Samuel French is thrilled to announce a new monologue publication in partnership with the August Wilson Estate: Dangerous Music: The American Century Cycle Monologues. The monologue compilation book was announced Monday night at the annual August Wilson Monologue Competition, which is produced by True Colors Theatre Company and Jujamcyn Theaters.
Dangerous Music was created in consultation with Constanza Romero, wife of August Wilson, and begins with a foreword by Todd Kriedler, co-founder of the Monologue Competition. The book includes pieces from all 10 dramas that make up Wilson’s decade-by-decade examination of African-American life during the 20th century, called The American Century Cycle. Kenny Leon, Tony-Award winning director and Monologue Competition Co-Founder, presented the monologue book to all participants during last night’s event.
“Unlike many modern playwrights, August Wilson is regarded as a master of the monologue. The arias that express his characters’ inner journeys, of love, duty, honor, betrayal, are at once universally poetic and culturally specific,” explains Constanza Romero. “I am thrilled to see Dangerous Music, a comprehensive collection of monologues from The American Century Cycle come together in one book. My hope is that this book will become an important resource for actors of all ages, and all levels of skill and experience. I’d like to thank Samuel French for all the effort and care they invested in this publication.”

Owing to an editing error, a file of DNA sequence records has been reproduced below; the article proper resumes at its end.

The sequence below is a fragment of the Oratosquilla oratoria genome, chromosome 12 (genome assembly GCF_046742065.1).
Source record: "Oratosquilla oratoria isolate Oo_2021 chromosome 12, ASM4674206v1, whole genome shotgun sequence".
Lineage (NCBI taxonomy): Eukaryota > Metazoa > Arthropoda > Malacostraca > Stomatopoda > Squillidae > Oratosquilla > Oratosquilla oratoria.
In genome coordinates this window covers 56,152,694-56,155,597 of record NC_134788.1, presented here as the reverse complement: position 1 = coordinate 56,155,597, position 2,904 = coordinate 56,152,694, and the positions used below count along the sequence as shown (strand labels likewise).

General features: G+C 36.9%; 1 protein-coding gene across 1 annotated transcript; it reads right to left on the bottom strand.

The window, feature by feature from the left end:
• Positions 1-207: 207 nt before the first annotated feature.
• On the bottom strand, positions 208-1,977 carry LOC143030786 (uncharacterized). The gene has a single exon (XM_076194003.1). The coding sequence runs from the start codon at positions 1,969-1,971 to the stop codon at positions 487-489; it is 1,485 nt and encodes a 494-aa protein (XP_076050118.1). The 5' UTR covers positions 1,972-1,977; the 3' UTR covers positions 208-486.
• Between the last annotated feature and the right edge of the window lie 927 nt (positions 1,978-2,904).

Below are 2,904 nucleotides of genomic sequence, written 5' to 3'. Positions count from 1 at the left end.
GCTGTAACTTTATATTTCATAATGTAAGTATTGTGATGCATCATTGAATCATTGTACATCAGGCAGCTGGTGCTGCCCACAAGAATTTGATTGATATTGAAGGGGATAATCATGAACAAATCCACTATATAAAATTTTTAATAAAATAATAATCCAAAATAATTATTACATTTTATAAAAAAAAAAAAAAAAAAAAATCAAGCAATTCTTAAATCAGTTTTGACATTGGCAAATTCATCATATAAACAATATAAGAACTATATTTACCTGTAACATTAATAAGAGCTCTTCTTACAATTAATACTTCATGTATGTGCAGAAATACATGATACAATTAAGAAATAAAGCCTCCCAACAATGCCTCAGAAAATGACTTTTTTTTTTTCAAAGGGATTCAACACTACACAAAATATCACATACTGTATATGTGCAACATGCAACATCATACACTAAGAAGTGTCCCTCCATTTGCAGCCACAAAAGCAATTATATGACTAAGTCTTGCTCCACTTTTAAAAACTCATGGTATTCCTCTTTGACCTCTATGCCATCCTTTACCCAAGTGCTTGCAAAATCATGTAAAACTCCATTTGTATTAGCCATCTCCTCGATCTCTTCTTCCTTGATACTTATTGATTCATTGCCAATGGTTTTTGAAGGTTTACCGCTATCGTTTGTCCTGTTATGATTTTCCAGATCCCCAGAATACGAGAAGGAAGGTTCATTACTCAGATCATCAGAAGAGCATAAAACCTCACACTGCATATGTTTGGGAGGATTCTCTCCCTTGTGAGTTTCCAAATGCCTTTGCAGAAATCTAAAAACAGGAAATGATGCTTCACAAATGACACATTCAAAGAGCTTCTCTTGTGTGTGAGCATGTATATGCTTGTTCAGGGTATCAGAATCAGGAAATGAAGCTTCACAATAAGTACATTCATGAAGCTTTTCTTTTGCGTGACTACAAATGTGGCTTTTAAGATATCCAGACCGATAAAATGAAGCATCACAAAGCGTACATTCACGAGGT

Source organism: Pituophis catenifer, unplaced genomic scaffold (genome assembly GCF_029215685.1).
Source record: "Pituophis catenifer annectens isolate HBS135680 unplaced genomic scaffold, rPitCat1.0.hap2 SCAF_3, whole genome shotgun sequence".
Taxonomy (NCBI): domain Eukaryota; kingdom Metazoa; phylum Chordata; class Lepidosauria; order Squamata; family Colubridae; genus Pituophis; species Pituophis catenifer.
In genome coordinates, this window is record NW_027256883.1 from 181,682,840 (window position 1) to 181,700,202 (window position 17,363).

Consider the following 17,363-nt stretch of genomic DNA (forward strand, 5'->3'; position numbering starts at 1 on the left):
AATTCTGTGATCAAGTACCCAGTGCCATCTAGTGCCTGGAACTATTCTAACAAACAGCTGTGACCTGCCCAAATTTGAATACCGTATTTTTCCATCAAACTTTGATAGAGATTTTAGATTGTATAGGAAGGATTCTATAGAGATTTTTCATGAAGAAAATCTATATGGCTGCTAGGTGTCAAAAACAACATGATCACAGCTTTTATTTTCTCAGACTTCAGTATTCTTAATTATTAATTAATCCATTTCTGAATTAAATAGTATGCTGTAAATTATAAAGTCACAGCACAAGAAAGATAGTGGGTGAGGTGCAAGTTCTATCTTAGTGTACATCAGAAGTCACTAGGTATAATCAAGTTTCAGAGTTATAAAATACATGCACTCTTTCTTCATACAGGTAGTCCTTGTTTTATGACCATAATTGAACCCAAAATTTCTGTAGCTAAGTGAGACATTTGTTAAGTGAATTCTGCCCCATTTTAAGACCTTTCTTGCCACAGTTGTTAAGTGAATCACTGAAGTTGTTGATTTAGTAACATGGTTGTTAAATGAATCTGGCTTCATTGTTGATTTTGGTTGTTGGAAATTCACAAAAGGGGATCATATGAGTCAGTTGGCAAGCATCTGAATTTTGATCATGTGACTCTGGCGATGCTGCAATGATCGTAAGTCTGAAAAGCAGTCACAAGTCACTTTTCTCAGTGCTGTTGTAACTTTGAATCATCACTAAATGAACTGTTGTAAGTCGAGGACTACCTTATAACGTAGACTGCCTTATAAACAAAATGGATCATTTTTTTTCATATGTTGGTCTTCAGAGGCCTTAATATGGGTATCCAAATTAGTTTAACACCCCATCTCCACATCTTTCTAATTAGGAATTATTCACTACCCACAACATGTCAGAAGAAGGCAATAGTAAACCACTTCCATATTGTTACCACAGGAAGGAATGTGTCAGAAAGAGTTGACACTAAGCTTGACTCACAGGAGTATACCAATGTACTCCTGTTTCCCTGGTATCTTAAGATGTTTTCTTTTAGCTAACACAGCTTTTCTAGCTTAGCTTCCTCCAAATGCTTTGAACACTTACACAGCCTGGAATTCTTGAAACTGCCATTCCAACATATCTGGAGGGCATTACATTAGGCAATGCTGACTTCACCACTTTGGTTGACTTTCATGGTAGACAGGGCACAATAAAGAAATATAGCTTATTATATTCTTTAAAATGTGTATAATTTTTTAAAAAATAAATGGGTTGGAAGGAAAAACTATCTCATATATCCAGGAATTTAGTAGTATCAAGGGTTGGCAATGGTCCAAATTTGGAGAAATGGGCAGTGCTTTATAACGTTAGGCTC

Founded in 2007, the Monologue Competition aims to expose a new generation of creative minds to the life’s work and artistic legacy of August Wilson. High school students participate across the country by reading Wilson’s Century Cycle and preparing a monologue for local, city-wide and ultimately national competitions. Eighteen high school finalists progressed to last night’s event at Broadway’s August Wilson Theatre, representing nine cities from around the nation.
Each student received their own Dangerous Music last night; the very first copies to be distributed. The evening also included performances by Broadway actors as well as Leon’s emceeing talents.